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I have a high current low voltage MOSFET I'd like to drive with a higher voltage and a micro to reduce power losses through it. I built this circuit based off the typical level shifting designs. The MOSFET does not turn off. The circuit has been reconstructed twice, and both times the MOSFET works fine before and after, so I don't think I'm breaking anything. Any ideas as to why its not working?

schematic

simulate this circuit – Schematic created using CircuitLab

I am a bit new to circuits, so please correct me if I've made some very silly mistake.

edit: source and drain of the 2N7000 should not be connected together like they are in the picture, not sure what happened there - source should connect to the logic signal, drain should connect to the power mosfet

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  • \$\begingroup\$ What steps did you do to debug? Did you check the various nodes by using oscilloscope? If yes, could you post them here \$\endgroup\$ – DivB Jul 9 at 18:31
  • \$\begingroup\$ Any reason you don't want to have the micro drive the gate of Q2, and use it like an external open-drain inverter? \$\endgroup\$ – The Photon Jul 9 at 18:35
  • \$\begingroup\$ @ThePhoton That would invert the signal, OP might need this polarity \$\endgroup\$ – Cristobol Polychronopolis Jul 9 at 18:42
  • \$\begingroup\$ @CristobolPolychronopolis, if the signal comes from a micro, it's often pretty easy to invert it in software. \$\endgroup\$ – The Photon Jul 9 at 18:44
  • \$\begingroup\$ @ThePhoton Sometimes you don't have the source, but I'm just guessing as to why he wanted a noninverting shifter. \$\endgroup\$ – Cristobol Polychronopolis Jul 9 at 18:54
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What might be happening is that, during turn-off, voltage drop across 2n7000 might be bigger due to 3.3V dc source being near to 2n7000 threshold voltage(check in datasheet) when it is applied across VGS.

Edit:

Explanantion: During turn-off, the charged Q1 gate capacitor has to be discharged and the path following is through the Q2 and logic controller ground. Looking at Q2 datasheet, at VGS = 3.3V, you can get Id = 0.04A(approx, from the ID vs VDS curve). Since Q1 gate current would be discharged at 0.04A causing the turn-off process to be slow. Also the VDS Q2 would increase for cap to discharge slowly since the IdQ2 current cannot increase beyond 0.04A.

Kindly check the signal on oscilloscope at Q1 drain when applying signal. If it follows the same thing, then, we can extend the discussion.

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  • \$\begingroup\$ Thanks for the response. Can you expand on what you mean by "voltage drop across the 2n7000 might be bigger"? Bigger than what? \$\endgroup\$ – g_rizzles Jul 10 at 0:21
  • \$\begingroup\$ One thing I wanted to ask: Is the signal being applied as PWM signal. If yes? At what frequency and duty? \$\endgroup\$ – DivB Jul 10 at 7:52
  • \$\begingroup\$ The signal is not a PWM signal. Its either on or off with either minutes or seconds between a change. To give you some more background, its switching a brushless motor controller module on and off in order to calibration \$\endgroup\$ – g_rizzles Jul 10 at 13:40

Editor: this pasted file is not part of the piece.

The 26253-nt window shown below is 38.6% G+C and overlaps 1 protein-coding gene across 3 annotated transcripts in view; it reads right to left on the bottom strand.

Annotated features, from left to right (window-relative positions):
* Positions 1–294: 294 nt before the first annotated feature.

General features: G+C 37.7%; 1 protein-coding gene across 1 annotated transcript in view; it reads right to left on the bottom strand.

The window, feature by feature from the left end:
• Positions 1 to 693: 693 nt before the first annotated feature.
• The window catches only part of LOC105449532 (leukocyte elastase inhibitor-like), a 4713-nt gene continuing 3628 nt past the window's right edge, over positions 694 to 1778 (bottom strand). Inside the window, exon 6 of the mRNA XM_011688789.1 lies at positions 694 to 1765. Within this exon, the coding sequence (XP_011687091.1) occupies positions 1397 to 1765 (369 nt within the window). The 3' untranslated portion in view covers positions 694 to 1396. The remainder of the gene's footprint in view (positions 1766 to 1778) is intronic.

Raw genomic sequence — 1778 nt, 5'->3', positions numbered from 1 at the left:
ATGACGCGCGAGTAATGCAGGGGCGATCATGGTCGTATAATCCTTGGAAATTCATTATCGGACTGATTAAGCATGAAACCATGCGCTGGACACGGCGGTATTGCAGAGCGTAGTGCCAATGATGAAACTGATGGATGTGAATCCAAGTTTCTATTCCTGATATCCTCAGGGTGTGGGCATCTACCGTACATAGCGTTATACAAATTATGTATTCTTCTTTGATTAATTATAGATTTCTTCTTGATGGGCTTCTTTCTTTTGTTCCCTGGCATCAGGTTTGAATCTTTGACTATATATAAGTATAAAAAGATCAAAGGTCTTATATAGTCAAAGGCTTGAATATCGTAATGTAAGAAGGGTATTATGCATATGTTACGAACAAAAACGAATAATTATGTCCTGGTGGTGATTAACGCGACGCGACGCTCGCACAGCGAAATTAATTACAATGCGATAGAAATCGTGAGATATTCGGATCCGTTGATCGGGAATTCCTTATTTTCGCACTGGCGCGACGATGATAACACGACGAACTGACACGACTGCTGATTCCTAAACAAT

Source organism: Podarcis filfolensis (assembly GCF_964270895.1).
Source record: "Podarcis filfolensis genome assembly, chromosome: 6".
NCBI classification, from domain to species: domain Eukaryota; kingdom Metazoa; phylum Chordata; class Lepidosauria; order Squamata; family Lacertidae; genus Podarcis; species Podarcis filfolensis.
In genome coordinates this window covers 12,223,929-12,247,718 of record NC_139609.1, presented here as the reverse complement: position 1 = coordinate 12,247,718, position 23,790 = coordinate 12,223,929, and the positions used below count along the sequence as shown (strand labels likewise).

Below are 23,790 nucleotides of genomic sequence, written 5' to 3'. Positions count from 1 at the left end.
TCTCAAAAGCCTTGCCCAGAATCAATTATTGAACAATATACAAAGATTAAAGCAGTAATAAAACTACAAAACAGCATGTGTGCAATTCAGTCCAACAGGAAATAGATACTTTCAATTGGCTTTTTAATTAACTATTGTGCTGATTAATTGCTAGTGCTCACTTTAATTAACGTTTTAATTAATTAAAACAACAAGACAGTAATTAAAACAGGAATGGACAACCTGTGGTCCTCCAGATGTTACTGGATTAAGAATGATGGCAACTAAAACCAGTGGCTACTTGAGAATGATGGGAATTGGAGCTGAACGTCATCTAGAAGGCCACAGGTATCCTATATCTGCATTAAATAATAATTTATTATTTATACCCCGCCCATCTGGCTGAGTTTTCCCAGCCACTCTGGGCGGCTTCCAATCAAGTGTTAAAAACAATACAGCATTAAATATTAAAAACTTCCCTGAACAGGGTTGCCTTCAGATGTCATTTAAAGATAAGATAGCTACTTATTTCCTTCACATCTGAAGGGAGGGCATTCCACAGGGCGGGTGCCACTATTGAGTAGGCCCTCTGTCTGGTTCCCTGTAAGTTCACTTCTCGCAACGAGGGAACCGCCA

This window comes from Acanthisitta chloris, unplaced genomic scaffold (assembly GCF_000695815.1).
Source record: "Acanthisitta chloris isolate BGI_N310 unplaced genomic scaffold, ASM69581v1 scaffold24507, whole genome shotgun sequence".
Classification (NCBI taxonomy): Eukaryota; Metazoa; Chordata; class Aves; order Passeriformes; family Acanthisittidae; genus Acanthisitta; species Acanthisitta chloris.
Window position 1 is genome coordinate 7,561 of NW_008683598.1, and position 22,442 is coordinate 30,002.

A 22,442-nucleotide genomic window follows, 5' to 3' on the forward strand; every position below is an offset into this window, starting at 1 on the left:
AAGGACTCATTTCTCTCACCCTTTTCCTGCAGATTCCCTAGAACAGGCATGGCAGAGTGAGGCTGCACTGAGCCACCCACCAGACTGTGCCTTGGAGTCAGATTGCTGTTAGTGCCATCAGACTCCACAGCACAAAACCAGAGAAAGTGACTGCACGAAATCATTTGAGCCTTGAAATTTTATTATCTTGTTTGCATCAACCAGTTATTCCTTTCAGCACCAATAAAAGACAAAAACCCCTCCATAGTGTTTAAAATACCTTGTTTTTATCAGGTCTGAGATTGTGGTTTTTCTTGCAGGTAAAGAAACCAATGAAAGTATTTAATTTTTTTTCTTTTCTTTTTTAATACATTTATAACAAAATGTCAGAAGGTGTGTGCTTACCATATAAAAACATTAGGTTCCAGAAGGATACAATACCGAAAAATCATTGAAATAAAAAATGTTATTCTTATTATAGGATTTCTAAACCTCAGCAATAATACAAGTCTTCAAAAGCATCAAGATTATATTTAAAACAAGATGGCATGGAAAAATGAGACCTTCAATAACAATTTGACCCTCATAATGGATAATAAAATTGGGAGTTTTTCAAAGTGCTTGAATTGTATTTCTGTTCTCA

• \$\begingroup\$ Okay. I saw the comment by you when you measured the voltages again. Gate signal at Q1 appears to be proper. Is it still not working properly then? \$\endgroup\$ – DivB Jul 10 at 13:45
  • \$\begingroup\$ As @CristobolPolychronopolis, pointed out in your question, try changing MOSFET, it may have gone bad.(Check if you are not exceeding the current rating and voltage rating of the device before replacing one) \$\endgroup\$ – DivB Jul 10 at 13:47
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There is nothing inherently wrong with the circuit. It will switch very slowly (which could be hard on the output MOSFET) because of the 100K, but that also limits the current into your MCU output.

Probably your implementation is at fault. Check the pinout on the 2N7000 and the other MOSFET and the resistor values, or take a sharp photo of your circuit and provide any measurements you've made. With the input grounded directly you should see almost no voltage at Q1's gate (relative to ground) and 3.3V on the gate of Q2.

Open circuit at the input and it will stay on. It has to be actively grounded to make it shut off.

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  • \$\begingroup\$ Thanks for the response. I double checked pin outs and values, and they match the schematic I provided. When you say actively grounded, do you mean that there must be some sort of biasing (not sure if thats the correct term here) on the input? \$\endgroup\$ – g_rizzles Jul 10 at 0:23
  • \$\begingroup\$ The input has to be actively pulled to ground, like with a transistor or a switch or a direct connection to ground. Leaving it open will not work. \$\endgroup\$ – Spehro Pefhany Jul 10 at 0:33
  • \$\begingroup\$ Gotcha, so would a push-pull micro output qualify as actively grounded? \$\endgroup\$ – g_rizzles Jul 10 at 0:37
  • \$\begingroup\$ Yes, it would... \$\endgroup\$ – Spehro Pefhany Jul 10 at 0:37
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Turns out the issue was a dead power mosfet. Replaced the part and the circuit worked fine. I also replaced the 2n7000 with a lower threshold mosfet to make sure it actually switches.

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